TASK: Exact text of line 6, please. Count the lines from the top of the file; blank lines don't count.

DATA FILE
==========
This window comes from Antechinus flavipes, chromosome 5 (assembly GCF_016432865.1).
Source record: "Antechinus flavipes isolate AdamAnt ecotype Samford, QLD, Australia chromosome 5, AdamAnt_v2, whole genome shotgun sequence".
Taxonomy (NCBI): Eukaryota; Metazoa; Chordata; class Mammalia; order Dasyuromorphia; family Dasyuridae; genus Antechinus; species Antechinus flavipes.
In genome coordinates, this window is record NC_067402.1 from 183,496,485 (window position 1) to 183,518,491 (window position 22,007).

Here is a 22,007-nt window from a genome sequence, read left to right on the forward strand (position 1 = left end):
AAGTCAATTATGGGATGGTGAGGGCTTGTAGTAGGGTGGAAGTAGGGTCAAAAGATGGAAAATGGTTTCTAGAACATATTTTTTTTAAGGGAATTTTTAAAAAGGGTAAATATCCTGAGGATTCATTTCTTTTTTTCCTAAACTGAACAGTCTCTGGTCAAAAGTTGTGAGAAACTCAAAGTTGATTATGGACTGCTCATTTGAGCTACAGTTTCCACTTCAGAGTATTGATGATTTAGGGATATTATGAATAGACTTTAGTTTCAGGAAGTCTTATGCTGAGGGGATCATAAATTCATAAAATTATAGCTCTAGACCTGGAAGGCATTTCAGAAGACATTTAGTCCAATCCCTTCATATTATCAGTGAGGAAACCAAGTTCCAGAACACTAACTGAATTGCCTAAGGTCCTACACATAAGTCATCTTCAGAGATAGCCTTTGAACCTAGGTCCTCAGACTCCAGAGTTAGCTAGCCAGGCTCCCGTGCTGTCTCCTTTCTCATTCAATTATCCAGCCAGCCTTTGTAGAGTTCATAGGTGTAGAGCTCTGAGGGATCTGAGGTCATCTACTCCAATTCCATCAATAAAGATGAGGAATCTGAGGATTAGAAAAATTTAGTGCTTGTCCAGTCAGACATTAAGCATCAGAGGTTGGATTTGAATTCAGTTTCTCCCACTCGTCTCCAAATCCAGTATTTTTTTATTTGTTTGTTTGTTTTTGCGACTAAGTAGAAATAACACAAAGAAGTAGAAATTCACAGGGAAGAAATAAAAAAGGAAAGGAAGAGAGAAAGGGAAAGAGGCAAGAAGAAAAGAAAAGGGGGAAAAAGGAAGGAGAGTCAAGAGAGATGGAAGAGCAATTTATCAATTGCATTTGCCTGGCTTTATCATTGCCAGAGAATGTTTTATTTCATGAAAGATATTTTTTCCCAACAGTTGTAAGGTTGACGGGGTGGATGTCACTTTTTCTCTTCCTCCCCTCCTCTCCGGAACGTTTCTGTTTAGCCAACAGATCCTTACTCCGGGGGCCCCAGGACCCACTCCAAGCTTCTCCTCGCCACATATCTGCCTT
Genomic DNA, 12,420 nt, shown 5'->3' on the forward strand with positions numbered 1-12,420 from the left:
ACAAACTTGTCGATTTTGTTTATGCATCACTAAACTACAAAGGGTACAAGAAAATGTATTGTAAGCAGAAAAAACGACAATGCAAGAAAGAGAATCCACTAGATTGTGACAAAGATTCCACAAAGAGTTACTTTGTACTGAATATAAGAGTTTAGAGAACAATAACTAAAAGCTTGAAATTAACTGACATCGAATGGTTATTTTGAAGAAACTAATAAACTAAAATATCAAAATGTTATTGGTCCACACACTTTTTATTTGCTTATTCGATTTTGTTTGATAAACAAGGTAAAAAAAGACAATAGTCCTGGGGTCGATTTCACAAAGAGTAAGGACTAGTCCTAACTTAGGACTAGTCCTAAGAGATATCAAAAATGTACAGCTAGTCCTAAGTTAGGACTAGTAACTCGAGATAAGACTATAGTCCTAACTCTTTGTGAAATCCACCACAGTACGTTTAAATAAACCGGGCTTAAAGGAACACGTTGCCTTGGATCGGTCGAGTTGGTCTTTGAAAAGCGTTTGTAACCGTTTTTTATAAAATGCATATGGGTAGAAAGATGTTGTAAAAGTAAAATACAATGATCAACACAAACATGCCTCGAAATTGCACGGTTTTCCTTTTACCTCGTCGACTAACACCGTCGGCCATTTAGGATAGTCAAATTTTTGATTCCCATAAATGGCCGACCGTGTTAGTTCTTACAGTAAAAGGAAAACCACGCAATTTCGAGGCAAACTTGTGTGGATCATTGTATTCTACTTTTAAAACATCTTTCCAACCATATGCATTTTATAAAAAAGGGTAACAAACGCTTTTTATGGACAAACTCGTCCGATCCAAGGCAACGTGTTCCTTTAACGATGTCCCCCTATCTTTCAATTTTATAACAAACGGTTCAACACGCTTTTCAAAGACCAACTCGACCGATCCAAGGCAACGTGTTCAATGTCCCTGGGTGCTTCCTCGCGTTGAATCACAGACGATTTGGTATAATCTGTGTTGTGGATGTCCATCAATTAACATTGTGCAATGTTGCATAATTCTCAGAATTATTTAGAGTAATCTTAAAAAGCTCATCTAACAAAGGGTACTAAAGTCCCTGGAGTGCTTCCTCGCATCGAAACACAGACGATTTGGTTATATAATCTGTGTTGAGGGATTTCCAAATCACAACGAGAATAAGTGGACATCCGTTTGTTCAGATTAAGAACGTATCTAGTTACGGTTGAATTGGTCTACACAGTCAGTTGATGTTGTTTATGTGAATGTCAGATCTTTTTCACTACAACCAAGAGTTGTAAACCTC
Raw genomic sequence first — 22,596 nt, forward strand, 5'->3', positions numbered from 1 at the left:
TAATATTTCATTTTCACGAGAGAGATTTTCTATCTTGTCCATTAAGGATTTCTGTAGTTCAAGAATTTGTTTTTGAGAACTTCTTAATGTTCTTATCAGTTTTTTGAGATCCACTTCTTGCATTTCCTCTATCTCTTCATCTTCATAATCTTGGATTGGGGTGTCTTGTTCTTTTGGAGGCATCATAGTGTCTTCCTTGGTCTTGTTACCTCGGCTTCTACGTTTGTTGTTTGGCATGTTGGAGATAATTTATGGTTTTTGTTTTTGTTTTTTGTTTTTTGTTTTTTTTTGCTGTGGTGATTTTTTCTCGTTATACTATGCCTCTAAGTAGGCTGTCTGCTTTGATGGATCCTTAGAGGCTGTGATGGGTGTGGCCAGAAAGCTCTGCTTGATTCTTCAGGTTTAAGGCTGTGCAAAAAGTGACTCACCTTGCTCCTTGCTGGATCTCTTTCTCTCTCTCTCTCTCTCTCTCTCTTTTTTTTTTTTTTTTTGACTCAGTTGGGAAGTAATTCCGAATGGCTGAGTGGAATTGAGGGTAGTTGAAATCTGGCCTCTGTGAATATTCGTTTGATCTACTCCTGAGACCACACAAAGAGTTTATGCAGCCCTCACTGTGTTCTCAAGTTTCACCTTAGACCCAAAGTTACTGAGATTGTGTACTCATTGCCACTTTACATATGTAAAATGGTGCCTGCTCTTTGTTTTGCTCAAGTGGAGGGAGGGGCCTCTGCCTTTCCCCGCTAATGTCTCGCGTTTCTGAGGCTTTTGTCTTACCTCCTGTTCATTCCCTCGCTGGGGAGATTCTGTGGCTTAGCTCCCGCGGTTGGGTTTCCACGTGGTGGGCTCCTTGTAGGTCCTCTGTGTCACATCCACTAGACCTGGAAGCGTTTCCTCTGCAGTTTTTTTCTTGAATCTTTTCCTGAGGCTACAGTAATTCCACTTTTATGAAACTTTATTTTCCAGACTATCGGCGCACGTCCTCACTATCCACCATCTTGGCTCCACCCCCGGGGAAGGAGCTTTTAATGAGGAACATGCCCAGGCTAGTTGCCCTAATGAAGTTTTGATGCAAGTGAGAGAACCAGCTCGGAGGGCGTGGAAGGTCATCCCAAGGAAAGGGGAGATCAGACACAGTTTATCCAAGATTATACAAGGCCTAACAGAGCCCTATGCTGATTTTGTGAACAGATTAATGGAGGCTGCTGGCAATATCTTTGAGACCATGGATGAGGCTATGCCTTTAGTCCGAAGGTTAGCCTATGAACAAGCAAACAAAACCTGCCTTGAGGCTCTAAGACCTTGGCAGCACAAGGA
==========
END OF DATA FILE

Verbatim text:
AAGTCAATTATGGGATGGTGAGGGCTTGTAGTAGGGTGGAAGTAGGGTCAAAAGATGGAAAATGGTTTCTAGAACATATTTTTTTTAAGGGAATTTTTAAAAAGGGTAAATATCCTGAGGATTCATTTCTTTTTTTCCTAAACTGAACAGTCTCTGGTCAAAAGTTGTGAGAAACTCAAAGTTGATTATGGACTGCTCATTTGAGCTACAGTTTCCACTTCAGAGTATTGATGATTTAGGGATATTATGAATAGACTTTAGTTTCAGGAAGTCTTATGCTGAGGGGATCATAAATTCATAAAATTATAGCTCTAGACCTGGAAGGCATTTCAGAAGACATTTAGTCCAATCCCTTCATATTATCAGTGAGGAAACCAAGTTCCAGAACACTAACTGAATTGCCTAAGGTCCTACACATAAGTCATCTTCAGAGATAGCCTTTGAACCTAGGTCCTCAGACTCCAGAGTTAGCTAGCCAGGCTCCCGTGCTGTCTCCTTTCTCATTCAATTATCCAGCCAGCCTTTGTAGAGTTCATAGGTGTAGAGCTCTGAGGGATCTGAGGTCATCTACTCCAATTCCATCAATAAAGATGAGGAATCTGAGGATTAGAAAAATTTAGTGCTTGTCCAGTCAGACATTAAGCATCAGAGGTTGGATTTGAATTCAGTTTCTCCCACTCGTCTCCAAATCCAGTATTTTTTTATTTGTTTGTTTGTTTTTGCGACTAAGTAGAAATAACACAAAGAAGTAGAAATTCACAGGGAAGAAATAAAAAAGGAAAGGAAGAGAGAAAGGGAAAGAGGCAAGAAGAAAAGAAAAGGGGGAAAAAGGAAGGAGAGTCAAGAGAGATGGAAGAGCAATTTATCAATTGCATTTGCCTGGCTTTATCATTGCCAGAGAATGTTTTATTTCATGAAAGATATTTTTTCCCAACAGTTGTAAGGTTGACGGGGTGGATGTCACTTTTTCTCTTCCTCCCCTCCTCTCCGGAACGTTTCTGTTTAGCCAACAGATCCTTACTCCGGGGGCCCCAGGACCCACTCCAAGCTTCTCCTCGCCACATATCTGCCTT